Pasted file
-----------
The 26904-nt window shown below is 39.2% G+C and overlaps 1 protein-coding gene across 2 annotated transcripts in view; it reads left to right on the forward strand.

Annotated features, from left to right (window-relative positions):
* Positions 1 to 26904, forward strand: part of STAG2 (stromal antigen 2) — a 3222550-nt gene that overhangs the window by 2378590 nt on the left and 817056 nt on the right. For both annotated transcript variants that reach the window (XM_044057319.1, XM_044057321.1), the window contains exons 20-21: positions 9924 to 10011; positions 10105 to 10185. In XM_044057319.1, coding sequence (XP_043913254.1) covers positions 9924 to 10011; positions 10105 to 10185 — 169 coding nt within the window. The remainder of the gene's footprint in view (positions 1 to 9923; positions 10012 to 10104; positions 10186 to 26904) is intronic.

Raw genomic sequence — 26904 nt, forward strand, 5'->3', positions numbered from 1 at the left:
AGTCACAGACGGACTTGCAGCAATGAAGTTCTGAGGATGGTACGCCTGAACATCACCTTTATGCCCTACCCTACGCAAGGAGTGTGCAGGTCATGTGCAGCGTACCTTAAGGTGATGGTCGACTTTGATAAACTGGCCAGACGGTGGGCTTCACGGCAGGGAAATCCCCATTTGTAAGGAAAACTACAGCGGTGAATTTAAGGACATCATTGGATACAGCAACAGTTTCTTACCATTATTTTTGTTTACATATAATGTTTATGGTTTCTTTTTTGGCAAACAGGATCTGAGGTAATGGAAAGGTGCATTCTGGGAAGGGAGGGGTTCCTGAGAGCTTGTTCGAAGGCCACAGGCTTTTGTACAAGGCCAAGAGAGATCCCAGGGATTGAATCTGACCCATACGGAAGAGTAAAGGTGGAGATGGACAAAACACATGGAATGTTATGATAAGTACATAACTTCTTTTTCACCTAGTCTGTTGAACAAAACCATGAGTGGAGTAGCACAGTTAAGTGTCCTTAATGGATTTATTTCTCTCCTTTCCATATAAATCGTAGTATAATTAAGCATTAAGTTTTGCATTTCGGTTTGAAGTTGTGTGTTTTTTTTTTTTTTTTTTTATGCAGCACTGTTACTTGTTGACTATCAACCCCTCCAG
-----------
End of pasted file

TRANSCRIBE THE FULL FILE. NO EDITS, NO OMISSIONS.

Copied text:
The 26904-nt window shown below is 39.2% G+C and overlaps 1 protein-coding gene across 2 annotated transcripts in view; it reads left to right on the forward strand.

Annotated features, from left to right (window-relative positions):
* Positions 1 to 26904, forward strand: part of STAG2 (stromal antigen 2) — a 3222550-nt gene that overhangs the window by 2378590 nt on the left and 817056 nt on the right. For both annotated transcript variants that reach the window (XM_044057319.1, XM_044057321.1), the window contains exons 20-21: positions 9924 to 10011; positions 10105 to 10185. In XM_044057319.1, coding sequence (XP_043913254.1) covers positions 9924 to 10011; positions 10105 to 10185 — 169 coding nt within the window. The remainder of the gene's footprint in view (positions 1 to 9923; positions 10012 to 10104; positions 10186 to 26904) is intronic.

Raw genomic sequence — 26904 nt, forward strand, 5'->3', positions numbered from 1 at the left:
AGTCACAGACGGACTTGCAGCAATGAAGTTCTGAGGATGGTACGCCTGAACATCACCTTTATGCCCTACCCTACGCAAGGAGTGTGCAGGTCATGTGCAGCGTACCTTAAGGTGATGGTCGACTTTGATAAACTGGCCAGACGGTGGGCTTCACGGCAGGGAAATCCCCATTTGTAAGGAAAACTACAGCGGTGAATTTAAGGACATCATTGGATACAGCAACAGTTTCTTACCATTATTTTTGTTTACATATAATGTTTATGGTTTCTTTTTTGGCAAACAGGATCTGAGGTAATGGAAAGGTGCATTCTGGGAAGGGAGGGGTTCCTGAGAGCTTGTTCGAAGGCCACAGGCTTTTGTACAAGGCCAAGAGAGATCCCAGGGATTGAATCTGACCCATACGGAAGAGTAAAGGTGGAGATGGACAAAACACATGGAATGTTATGATAAGTACATAACTTCTTTTTCACCTAGTCTGTTGAACAAAACCATGAGTGGAGTAGCACAGTTAAGTGTCCTTAATGGATTTATTTCTCTCCTTTCCATATAAATCGTAGTATAATTAAGCATTAAGTTTTGCATTTCGGTTTGAAGTTGTGTGTTTTTTTTTTTTTTTTTTTATGCAGCACTGTTACTTGTTGACTATCAACCCCTCCAG